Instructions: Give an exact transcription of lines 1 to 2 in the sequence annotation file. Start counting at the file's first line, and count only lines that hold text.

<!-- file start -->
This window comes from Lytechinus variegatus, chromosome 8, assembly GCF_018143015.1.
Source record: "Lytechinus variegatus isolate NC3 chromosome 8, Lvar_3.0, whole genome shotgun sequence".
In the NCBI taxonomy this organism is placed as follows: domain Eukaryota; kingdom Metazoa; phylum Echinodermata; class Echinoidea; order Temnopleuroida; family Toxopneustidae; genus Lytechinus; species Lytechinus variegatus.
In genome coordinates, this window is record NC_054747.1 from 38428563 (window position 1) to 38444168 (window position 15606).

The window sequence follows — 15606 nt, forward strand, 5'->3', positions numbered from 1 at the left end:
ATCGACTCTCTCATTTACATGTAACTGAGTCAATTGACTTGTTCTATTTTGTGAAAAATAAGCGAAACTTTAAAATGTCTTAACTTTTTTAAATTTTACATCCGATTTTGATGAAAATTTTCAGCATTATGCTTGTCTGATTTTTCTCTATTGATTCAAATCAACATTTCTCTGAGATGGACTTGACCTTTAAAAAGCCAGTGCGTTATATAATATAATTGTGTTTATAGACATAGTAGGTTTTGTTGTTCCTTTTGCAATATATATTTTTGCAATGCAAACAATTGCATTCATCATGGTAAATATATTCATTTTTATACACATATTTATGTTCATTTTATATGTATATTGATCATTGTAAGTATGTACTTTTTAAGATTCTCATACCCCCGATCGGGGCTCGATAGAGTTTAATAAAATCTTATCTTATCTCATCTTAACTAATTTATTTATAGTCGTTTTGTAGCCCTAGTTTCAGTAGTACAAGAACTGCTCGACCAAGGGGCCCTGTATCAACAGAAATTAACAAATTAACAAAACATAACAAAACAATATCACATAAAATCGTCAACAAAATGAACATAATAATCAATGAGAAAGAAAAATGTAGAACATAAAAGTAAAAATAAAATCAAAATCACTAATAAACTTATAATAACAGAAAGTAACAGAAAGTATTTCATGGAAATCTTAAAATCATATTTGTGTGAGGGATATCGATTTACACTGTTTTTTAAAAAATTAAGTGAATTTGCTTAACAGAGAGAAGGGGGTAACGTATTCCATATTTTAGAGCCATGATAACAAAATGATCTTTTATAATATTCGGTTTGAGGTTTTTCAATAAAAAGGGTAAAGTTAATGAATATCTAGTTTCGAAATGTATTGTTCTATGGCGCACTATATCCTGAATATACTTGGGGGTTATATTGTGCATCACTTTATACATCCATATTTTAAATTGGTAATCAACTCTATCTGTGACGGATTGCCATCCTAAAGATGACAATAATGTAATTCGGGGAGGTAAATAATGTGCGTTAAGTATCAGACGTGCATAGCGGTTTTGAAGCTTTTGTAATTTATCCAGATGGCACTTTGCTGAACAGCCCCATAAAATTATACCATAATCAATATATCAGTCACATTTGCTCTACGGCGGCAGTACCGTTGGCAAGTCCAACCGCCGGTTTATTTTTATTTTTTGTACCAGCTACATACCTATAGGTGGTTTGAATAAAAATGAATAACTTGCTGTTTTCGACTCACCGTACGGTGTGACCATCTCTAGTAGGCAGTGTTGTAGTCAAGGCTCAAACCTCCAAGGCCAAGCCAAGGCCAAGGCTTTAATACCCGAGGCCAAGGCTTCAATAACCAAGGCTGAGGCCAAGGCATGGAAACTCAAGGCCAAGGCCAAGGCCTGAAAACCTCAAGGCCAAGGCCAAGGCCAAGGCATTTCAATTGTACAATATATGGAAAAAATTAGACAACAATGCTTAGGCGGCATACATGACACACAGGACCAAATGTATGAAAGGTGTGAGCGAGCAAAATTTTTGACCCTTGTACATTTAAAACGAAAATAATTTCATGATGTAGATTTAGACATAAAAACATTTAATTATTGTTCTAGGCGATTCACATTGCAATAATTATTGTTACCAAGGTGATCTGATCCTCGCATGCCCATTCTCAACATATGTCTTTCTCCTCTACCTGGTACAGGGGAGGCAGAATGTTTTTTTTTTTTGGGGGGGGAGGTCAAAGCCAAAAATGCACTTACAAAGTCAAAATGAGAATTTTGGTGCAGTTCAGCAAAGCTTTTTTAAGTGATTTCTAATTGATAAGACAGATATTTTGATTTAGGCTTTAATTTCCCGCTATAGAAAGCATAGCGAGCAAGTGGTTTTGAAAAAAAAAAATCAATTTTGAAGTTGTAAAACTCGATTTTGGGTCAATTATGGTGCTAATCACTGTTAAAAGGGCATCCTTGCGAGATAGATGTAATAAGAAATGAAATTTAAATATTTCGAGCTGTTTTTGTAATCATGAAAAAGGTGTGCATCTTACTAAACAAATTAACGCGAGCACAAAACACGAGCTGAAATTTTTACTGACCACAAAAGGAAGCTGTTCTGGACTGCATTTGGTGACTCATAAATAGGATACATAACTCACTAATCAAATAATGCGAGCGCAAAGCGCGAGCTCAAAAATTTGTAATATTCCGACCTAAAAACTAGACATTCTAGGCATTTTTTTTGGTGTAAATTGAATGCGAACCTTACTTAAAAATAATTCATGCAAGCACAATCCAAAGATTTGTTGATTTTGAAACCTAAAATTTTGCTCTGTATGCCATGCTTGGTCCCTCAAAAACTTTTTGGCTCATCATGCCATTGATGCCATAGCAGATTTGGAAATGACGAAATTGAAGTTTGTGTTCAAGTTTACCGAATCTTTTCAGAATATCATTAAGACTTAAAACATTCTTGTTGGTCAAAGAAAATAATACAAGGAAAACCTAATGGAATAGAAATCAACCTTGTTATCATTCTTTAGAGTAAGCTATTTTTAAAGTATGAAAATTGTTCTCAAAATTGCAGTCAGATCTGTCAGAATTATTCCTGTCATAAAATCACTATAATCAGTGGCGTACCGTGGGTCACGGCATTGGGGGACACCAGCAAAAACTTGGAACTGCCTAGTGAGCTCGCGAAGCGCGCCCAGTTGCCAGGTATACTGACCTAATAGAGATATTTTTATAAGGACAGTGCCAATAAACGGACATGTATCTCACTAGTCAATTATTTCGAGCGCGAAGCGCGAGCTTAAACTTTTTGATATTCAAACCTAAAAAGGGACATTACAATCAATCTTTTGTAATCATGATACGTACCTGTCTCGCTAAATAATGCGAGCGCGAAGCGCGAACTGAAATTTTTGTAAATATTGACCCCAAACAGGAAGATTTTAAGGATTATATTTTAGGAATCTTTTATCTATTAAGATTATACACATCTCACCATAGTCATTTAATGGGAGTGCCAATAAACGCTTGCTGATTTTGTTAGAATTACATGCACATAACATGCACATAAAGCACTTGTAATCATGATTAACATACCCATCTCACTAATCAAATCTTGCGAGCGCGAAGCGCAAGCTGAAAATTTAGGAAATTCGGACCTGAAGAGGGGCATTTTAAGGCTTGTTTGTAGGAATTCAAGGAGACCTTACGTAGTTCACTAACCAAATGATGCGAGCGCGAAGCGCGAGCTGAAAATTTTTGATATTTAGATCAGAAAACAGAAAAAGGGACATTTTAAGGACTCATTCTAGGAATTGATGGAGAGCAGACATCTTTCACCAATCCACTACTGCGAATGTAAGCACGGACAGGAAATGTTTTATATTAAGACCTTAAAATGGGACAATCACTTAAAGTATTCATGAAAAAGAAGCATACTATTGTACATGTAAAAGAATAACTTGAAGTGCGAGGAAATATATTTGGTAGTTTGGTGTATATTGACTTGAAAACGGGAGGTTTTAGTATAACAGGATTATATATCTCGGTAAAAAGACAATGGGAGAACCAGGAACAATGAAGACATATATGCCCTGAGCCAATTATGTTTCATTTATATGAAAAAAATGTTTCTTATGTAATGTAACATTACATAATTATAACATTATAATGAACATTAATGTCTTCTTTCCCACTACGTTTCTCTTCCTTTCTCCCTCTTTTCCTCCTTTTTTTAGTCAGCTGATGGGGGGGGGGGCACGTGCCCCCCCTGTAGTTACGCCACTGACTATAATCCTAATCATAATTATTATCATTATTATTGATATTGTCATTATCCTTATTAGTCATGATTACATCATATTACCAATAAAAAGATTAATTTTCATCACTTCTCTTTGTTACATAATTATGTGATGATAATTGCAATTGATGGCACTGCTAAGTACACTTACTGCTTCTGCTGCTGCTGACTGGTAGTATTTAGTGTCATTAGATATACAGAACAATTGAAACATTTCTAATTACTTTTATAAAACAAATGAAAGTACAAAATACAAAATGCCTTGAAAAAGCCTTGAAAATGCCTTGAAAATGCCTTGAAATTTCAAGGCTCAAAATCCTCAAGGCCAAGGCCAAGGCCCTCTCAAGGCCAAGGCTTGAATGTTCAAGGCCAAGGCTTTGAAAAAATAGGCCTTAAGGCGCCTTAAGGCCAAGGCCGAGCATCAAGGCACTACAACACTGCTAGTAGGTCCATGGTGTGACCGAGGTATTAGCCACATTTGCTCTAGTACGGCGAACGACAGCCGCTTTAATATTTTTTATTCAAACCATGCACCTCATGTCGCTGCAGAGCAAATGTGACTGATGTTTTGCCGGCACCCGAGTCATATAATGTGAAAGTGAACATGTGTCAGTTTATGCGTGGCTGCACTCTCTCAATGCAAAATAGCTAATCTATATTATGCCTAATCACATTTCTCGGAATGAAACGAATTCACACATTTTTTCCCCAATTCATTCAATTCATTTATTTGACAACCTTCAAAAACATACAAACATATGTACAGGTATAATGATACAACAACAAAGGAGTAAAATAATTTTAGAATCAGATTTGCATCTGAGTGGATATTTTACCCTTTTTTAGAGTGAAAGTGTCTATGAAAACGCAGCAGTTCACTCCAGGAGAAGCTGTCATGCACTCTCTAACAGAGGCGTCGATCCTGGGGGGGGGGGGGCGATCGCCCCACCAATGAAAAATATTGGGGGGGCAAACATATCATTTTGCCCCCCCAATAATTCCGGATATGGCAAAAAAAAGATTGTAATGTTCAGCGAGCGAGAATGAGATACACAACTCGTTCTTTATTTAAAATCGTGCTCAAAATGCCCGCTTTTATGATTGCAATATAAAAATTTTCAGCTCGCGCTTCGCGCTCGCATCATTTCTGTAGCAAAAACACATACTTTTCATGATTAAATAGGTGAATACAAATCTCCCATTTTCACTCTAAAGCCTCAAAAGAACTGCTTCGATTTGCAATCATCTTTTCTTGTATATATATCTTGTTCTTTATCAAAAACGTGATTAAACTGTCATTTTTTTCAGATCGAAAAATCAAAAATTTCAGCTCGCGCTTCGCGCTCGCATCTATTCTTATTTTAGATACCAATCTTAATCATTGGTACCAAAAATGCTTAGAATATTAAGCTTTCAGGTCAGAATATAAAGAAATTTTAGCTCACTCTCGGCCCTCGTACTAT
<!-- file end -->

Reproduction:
This window comes from Lytechinus variegatus, chromosome 8, assembly GCF_018143015.1.
Source record: "Lytechinus variegatus isolate NC3 chromosome 8, Lvar_3.0, whole genome shotgun sequence".